… a serpent’s egg,
Which, hatch’d, would as his kind grow mischievous.
Julius Caesar, Act II, Scene I
May Issue, Quadrant 2012
In June 1988, US Senators Tim Wirth and Al Gore invited a noted climate scientist to brief their committee on global warming. Dr James Hansen, head of NASA’s Goddard Institute for Space Studies, told the senators: “The earth is warmer in 1988 than at any time in the history of instrumental measurements … The greenhouse effect has been detected, and it is changing our climate now.”
It was a day of fierce summer heat in Washington. The USA in 1988 was in the grip of heat, drought and potential crop failure comparable to the 1930s “dust bowls”. Hansen gave the media a new angle on the heatwave, and they ran with it. Thus the warmist show for the masses got on the road. “The show” is correct because the hearing itself was a piece of stagecraft. Senator Wirth, with pride, told all to the PBS Frontline special in April 2007:
Timothy Wirth: We called the Weather Bureau and found out what historically was the hottest day of the summer. Well, it was June 6th or June 9th or whatever it was [actually, June 23]. So we scheduled the hearing that day, and bingo, it was the hottest day on record in Washington, or close to it.
Deborah Amos: Did you also alter the temperature in the hearing room that day?
Timothy Wirth: What we did is that we went in the night before and opened all the windows, I will admit, right, so that the air conditioning wasn’t working inside the room. And so when the hearing occurred, there was not only bliss, which is television cameras and double figures, but it was really hot … The wonderful Jim Hansen was wiping his brow at the table at the hearing, at the witness table, and giving this remarkable testimony.
Hansen’s one-time NASA supervisor, the atmospheric scientist John S. Theon, wrote in 2009 that Hansen “embarrassed NASA” with his alarmism: NASA in 1988 knew little about any human-caused warming. Theon himself was responsible for all NASA weather and climate research, including Hansen’s.
Hansen’s later activism included being arrested in 2009, 2010 and 2011 during his anti-coal-mining demonstrations. In 2007, in testimony to the Iowa Utilities Board, he likened coal trains to “death trains”, saying they would be “no less gruesome than if they were boxcars headed to crematoria, loaded with uncountable irreplaceable species”. Hansen has also called for chief executives of big fossil fuel companies to be tried for “high crimes against humanity and nature”.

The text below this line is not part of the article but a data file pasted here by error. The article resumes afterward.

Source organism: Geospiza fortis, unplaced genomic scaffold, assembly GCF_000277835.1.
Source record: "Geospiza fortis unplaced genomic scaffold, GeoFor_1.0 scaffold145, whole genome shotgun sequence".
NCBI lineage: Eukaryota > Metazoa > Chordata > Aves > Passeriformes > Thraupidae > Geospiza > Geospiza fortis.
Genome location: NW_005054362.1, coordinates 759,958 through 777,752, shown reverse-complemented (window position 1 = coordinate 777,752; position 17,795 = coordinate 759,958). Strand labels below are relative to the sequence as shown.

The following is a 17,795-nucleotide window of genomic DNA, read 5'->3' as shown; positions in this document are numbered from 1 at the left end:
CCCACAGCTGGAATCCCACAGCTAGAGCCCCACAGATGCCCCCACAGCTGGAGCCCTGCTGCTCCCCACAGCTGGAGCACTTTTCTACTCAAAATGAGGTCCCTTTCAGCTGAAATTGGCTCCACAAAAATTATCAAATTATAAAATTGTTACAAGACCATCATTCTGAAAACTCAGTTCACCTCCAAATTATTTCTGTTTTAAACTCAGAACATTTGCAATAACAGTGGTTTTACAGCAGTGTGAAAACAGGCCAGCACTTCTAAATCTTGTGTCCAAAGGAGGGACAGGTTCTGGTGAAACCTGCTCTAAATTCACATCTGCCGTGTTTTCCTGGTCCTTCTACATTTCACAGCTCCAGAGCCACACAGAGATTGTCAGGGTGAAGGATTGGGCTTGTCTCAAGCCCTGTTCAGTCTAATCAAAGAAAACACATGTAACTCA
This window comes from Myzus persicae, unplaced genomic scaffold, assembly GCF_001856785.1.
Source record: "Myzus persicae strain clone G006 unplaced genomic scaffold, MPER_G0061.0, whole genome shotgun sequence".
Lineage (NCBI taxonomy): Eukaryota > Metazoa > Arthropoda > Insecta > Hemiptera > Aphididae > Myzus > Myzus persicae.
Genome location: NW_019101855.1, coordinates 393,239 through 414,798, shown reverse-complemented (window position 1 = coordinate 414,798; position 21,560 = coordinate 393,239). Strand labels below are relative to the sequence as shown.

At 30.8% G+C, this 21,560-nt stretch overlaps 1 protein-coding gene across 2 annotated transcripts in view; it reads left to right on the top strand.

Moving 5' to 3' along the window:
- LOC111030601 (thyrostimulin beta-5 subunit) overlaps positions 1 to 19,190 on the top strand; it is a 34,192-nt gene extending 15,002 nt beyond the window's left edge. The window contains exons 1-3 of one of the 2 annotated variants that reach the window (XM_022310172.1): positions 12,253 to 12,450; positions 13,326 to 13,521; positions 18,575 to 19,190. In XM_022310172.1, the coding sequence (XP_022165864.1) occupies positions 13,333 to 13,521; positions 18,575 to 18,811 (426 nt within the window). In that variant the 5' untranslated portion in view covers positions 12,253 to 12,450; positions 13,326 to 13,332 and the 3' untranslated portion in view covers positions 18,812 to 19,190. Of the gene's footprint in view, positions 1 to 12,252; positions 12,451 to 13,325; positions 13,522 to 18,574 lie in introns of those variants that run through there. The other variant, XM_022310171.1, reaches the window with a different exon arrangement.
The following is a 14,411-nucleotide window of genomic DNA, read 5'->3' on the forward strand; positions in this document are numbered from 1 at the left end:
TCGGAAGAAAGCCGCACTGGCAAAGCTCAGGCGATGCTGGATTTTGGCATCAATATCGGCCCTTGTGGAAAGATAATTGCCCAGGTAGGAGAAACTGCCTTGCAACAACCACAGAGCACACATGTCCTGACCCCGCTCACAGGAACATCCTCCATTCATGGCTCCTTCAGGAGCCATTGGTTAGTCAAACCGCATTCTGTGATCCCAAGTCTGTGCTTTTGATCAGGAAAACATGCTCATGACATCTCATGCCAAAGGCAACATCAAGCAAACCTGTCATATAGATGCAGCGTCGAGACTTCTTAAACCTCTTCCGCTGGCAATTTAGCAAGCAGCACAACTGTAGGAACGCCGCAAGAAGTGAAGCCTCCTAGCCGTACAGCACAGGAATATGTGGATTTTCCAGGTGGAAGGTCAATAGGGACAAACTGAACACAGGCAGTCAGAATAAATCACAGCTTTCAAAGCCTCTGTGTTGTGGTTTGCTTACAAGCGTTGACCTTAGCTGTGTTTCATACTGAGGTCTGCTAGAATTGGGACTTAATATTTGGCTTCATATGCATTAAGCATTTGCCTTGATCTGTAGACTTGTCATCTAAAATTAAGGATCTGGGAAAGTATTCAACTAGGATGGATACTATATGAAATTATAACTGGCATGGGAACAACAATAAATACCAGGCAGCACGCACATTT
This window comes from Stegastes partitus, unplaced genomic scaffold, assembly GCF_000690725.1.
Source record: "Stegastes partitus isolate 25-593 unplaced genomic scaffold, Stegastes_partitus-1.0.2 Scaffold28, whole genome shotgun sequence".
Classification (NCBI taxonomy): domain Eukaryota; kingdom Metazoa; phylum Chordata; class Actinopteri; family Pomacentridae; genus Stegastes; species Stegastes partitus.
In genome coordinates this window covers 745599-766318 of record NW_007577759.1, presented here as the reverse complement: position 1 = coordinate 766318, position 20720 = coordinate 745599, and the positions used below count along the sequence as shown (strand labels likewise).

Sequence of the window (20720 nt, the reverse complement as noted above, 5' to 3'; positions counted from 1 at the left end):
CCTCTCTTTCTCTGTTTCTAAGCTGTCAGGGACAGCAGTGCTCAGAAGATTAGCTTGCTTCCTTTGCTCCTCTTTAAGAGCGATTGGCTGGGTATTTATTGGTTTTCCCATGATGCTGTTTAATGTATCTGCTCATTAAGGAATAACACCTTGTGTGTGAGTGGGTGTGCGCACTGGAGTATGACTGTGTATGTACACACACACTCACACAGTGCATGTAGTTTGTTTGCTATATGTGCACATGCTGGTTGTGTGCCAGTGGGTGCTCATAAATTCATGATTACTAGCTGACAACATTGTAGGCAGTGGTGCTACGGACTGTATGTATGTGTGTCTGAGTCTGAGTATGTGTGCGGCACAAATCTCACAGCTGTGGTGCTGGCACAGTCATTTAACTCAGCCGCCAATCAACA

Enough of Hansen, typically described as “one of the world’s leading climate scientists”. This article will go back further to see how the warming crisis originated, and where the IPCC (Intergovernmental Panel on Climate Change) has taken this issue by 2012.
The theory that human-caused carbon dioxide warms the planet goes back to the Swedish scholar Svante Arrhenius in 1896. He thought this would be wonderful:
By the influence of the increasing percentage of carbonic acid in the atmosphere, we may hope to enjoy ages with more equable and better climates, especially as regards the colder regions of the earth, ages when the earth will bring forth much more abundant crops than at present, for the benefit of rapidly propagating mankind.
However, he hugely underestimated how long the doubling from pre-industrial levels would take: he thought 3000 years; we now think it is likely to happen between 2050 and 2100.
The next big Swede was Bert Bolin. He should be (but isn’t) a household name as the man who galvanised the modern world about carbon dioxide. Bolin pioneered computerised weather forecasting (using the original ENIAC electronic computer) and was quick to endorse the then-sketchy hypothesis that carbon dioxide “pollution” from fossil fuels was a threat to civilisation.
The computerised climate models of those days were ineffably crude—even today, after billions in research funding, climate models are still conceded by the IPCC to have serious flaws and limitations. However, the time was ripe for this new environmental cause. The scare de jour was the Club of Rome’s “limits to growth”; but catastrophic global warming went one better on the angst scale.